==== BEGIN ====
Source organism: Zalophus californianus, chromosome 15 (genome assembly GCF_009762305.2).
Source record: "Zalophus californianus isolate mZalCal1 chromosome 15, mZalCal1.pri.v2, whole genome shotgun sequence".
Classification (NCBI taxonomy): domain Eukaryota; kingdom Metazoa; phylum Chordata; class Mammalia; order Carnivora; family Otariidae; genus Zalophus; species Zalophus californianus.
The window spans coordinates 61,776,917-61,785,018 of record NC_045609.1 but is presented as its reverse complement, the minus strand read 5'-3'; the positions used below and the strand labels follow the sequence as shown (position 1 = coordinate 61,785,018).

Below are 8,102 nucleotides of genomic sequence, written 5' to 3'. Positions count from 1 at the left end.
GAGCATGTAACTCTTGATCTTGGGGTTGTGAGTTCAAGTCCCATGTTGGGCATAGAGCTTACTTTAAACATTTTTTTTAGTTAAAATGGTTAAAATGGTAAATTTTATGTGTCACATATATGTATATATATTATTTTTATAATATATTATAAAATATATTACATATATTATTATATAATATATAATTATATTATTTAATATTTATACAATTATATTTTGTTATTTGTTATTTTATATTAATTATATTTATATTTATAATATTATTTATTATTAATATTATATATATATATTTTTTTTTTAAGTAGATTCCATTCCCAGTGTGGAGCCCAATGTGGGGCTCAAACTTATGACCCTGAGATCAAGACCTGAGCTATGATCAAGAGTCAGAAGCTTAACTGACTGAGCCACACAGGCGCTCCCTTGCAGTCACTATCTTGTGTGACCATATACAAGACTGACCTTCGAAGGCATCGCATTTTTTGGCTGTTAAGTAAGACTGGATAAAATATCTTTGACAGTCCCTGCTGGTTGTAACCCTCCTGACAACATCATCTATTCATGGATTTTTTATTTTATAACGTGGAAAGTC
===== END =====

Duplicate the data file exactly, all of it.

Source organism: Zalophus californianus, chromosome 15 (genome assembly GCF_009762305.2).
Source record: "Zalophus californianus isolate mZalCal1 chromosome 15, mZalCal1.pri.v2, whole genome shotgun sequence".
Classification (NCBI taxonomy): domain Eukaryota; kingdom Metazoa; phylum Chordata; class Mammalia; order Carnivora; family Otariidae; genus Zalophus; species Zalophus californianus.
The window spans coordinates 61,776,917-61,785,018 of record NC_045609.1 but is presented as its reverse complement, the minus strand read 5'-3'; the positions used below and the strand labels follow the sequence as shown (position 1 = coordinate 61,785,018).

Below are 8,102 nucleotides of genomic sequence, written 5' to 3'. Positions count from 1 at the left end.
GAGCATGTAACTCTTGATCTTGGGGTTGTGAGTTCAAGTCCCATGTTGGGCATAGAGCTTACTTTAAACATTTTTTTTAGTTAAAATGGTTAAAATGGTAAATTTTATGTGTCACATATATGTATATATATTATTTTTATAATATATTATAAAATATATTACATATATTATTATATAATATATAATTATATTATTTAATATTTATACAATTATATTTTGTTATTTGTTATTTTATATTAATTATATTTATATTTATAATATTATTTATTATTAATATTATATATATATATTTTTTTTTTAAGTAGATTCCATTCCCAGTGTGGAGCCCAATGTGGGGCTCAAACTTATGACCCTGAGATCAAGACCTGAGCTATGATCAAGAGTCAGAAGCTTAACTGACTGAGCCACACAGGCGCTCCCTTGCAGTCACTATCTTGTGTGACCATATACAAGACTGACCTTCGAAGGCATCGCATTTTTTGGCTGTTAAGTAAGACTGGATAAAATATCTTTGACAGTCCCTGCTGGTTGTAACCCTCCTGACAACATCATCTATTCATGGATTTTTTATTTTATAACGTGGAAAGTC